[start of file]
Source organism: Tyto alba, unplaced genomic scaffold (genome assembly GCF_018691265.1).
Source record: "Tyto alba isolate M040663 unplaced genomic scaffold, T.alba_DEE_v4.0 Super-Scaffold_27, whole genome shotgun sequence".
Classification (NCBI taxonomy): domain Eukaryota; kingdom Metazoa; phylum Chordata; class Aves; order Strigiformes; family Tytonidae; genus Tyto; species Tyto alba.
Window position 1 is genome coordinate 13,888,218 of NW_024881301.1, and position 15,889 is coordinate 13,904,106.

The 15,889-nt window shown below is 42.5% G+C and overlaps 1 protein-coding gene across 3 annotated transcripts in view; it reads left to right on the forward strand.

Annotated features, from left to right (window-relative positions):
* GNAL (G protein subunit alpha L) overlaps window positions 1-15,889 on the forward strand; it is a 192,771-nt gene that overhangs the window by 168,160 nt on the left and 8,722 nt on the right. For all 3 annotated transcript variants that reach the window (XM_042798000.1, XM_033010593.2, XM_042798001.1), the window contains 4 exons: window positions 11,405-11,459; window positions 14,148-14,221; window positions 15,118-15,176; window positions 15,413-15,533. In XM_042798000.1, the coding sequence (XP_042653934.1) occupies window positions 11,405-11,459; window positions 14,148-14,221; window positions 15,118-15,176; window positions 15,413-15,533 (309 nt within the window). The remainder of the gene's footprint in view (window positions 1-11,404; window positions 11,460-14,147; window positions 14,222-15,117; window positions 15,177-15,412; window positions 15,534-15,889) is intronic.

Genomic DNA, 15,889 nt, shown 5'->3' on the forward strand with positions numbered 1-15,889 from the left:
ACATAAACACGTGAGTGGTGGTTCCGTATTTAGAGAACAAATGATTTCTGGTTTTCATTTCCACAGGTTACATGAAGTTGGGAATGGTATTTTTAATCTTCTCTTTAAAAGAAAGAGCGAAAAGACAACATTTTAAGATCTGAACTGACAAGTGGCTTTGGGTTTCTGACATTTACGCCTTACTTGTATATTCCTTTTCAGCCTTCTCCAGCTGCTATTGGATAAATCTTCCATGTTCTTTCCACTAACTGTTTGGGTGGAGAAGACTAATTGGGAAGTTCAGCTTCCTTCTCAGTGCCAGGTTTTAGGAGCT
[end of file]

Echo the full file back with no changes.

Source organism: Tyto alba, unplaced genomic scaffold (genome assembly GCF_018691265.1).
Source record: "Tyto alba isolate M040663 unplaced genomic scaffold, T.alba_DEE_v4.0 Super-Scaffold_27, whole genome shotgun sequence".
Classification (NCBI taxonomy): domain Eukaryota; kingdom Metazoa; phylum Chordata; class Aves; order Strigiformes; family Tytonidae; genus Tyto; species Tyto alba.
Window position 1 is genome coordinate 13,888,218 of NW_024881301.1, and position 15,889 is coordinate 13,904,106.

The 15,889-nt window shown below is 42.5% G+C and overlaps 1 protein-coding gene across 3 annotated transcripts in view; it reads left to right on the forward strand.

Annotated features, from left to right (window-relative positions):
* GNAL (G protein subunit alpha L) overlaps window positions 1-15,889 on the forward strand; it is a 192,771-nt gene that overhangs the window by 168,160 nt on the left and 8,722 nt on the right. For all 3 annotated transcript variants that reach the window (XM_042798000.1, XM_033010593.2, XM_042798001.1), the window contains 4 exons: window positions 11,405-11,459; window positions 14,148-14,221; window positions 15,118-15,176; window positions 15,413-15,533. In XM_042798000.1, the coding sequence (XP_042653934.1) occupies window positions 11,405-11,459; window positions 14,148-14,221; window positions 15,118-15,176; window positions 15,413-15,533 (309 nt within the window). The remainder of the gene's footprint in view (window positions 1-11,404; window positions 11,460-14,147; window positions 14,222-15,117; window positions 15,177-15,412; window positions 15,534-15,889) is intronic.

Genomic DNA, 15,889 nt, shown 5'->3' on the forward strand with positions numbered 1-15,889 from the left:
ACATAAACACGTGAGTGGTGGTTCCGTATTTAGAGAACAAATGATTTCTGGTTTTCATTTCCACAGGTTACATGAAGTTGGGAATGGTATTTTTAATCTTCTCTTTAAAAGAAAGAGCGAAAAGACAACATTTTAAGATCTGAACTGACAAGTGGCTTTGGGTTTCTGACATTTACGCCTTACTTGTATATTCCTTTTCAGCCTTCTCCAGCTGCTATTGGATAAATCTTCCATGTTCTTTCCACTAACTGTTTGGGTGGAGAAGACTAATTGGGAAGTTCAGCTTCCTTCTCAGTGCCAGGTTTTAGGAGCT